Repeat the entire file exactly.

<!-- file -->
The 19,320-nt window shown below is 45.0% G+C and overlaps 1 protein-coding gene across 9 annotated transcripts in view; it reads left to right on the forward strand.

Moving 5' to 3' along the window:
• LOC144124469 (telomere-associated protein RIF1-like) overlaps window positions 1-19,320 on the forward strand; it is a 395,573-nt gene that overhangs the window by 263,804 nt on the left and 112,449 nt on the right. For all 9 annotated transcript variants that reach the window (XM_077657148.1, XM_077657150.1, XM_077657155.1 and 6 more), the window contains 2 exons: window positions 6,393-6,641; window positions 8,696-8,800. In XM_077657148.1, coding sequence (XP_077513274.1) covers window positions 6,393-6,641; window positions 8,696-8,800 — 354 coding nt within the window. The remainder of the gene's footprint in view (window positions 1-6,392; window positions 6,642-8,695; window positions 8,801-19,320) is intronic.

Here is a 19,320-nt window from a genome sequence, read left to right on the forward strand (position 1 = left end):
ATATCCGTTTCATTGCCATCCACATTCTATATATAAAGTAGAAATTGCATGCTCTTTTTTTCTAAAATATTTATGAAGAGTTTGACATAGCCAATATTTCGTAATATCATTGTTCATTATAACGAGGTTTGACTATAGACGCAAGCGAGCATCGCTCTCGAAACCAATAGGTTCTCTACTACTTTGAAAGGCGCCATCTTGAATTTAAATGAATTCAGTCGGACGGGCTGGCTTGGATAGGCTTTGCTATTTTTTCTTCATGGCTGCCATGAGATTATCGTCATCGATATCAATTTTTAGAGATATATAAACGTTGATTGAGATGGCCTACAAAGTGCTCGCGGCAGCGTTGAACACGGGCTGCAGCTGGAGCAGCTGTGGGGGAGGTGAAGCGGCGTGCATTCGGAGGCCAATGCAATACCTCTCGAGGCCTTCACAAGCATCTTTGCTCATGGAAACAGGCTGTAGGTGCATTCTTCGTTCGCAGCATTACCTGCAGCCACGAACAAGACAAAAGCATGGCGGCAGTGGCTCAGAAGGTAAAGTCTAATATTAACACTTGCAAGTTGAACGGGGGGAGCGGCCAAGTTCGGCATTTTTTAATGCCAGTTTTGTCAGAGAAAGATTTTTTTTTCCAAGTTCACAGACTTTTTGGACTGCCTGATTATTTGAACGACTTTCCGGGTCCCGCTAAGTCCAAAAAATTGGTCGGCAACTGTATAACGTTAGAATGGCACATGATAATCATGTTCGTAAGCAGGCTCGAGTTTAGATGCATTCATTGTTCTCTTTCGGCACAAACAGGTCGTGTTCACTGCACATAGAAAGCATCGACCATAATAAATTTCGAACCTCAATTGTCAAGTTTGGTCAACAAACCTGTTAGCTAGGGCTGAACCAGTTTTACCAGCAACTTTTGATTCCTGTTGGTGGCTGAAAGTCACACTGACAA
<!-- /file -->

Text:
The 19,320-nt window shown below is 45.0% G+C and overlaps 1 protein-coding gene across 9 annotated transcripts in view; it reads left to right on the forward strand.

Moving 5' to 3' along the window:
• LOC144124469 (telomere-associated protein RIF1-like) overlaps window positions 1-19,320 on the forward strand; it is a 395,573-nt gene that overhangs the window by 263,804 nt on the left and 112,449 nt on the right. For all 9 annotated transcript variants that reach the window (XM_077657148.1, XM_077657150.1, XM_077657155.1 and 6 more), the window contains 2 exons: window positions 6,393-6,641; window positions 8,696-8,800. In XM_077657148.1, coding sequence (XP_077513274.1) covers window positions 6,393-6,641; window positions 8,696-8,800 — 354 coding nt within the window. The remainder of the gene's footprint in view (window positions 1-6,392; window positions 6,642-8,695; window positions 8,801-19,320) is intronic.

Here is a 19,320-nt window from a genome sequence, read left to right on the forward strand (position 1 = left end):
ATATCCGTTTCATTGCCATCCACATTCTATATATAAAGTAGAAATTGCATGCTCTTTTTTTCTAAAATATTTATGAAGAGTTTGACATAGCCAATATTTCGTAATATCATTGTTCATTATAACGAGGTTTGACTATAGACGCAAGCGAGCATCGCTCTCGAAACCAATAGGTTCTCTACTACTTTGAAAGGCGCCATCTTGAATTTAAATGAATTCAGTCGGACGGGCTGGCTTGGATAGGCTTTGCTATTTTTTCTTCATGGCTGCCATGAGATTATCGTCATCGATATCAATTTTTAGAGATATATAAACGTTGATTGAGATGGCCTACAAAGTGCTCGCGGCAGCGTTGAACACGGGCTGCAGCTGGAGCAGCTGTGGGGGAGGTGAAGCGGCGTGCATTCGGAGGCCAATGCAATACCTCTCGAGGCCTTCACAAGCATCTTTGCTCATGGAAACAGGCTGTAGGTGCATTCTTCGTTCGCAGCATTACCTGCAGCCACGAACAAGACAAAAGCATGGCGGCAGTGGCTCAGAAGGTAAAGTCTAATATTAACACTTGCAAGTTGAACGGGGGGAGCGGCCAAGTTCGGCATTTTTTAATGCCAGTTTTGTCAGAGAAAGATTTTTTTTTCCAAGTTCACAGACTTTTTGGACTGCCTGATTATTTGAACGACTTTCCGGGTCCCGCTAAGTCCAAAAAATTGGTCGGCAACTGTATAACGTTAGAATGGCACATGATAATCATGTTCGTAAGCAGGCTCGAGTTTAGATGCATTCATTGTTCTCTTTCGGCACAAACAGGTCGTGTTCACTGCACATAGAAAGCATCGACCATAATAAATTTCGAACCTCAATTGTCAAGTTTGGTCAACAAACCTGTTAGCTAGGGCTGAACCAGTTTTACCAGCAACTTTTGATTCCTGTTGGTGGCTGAAAGTCACACTGACAA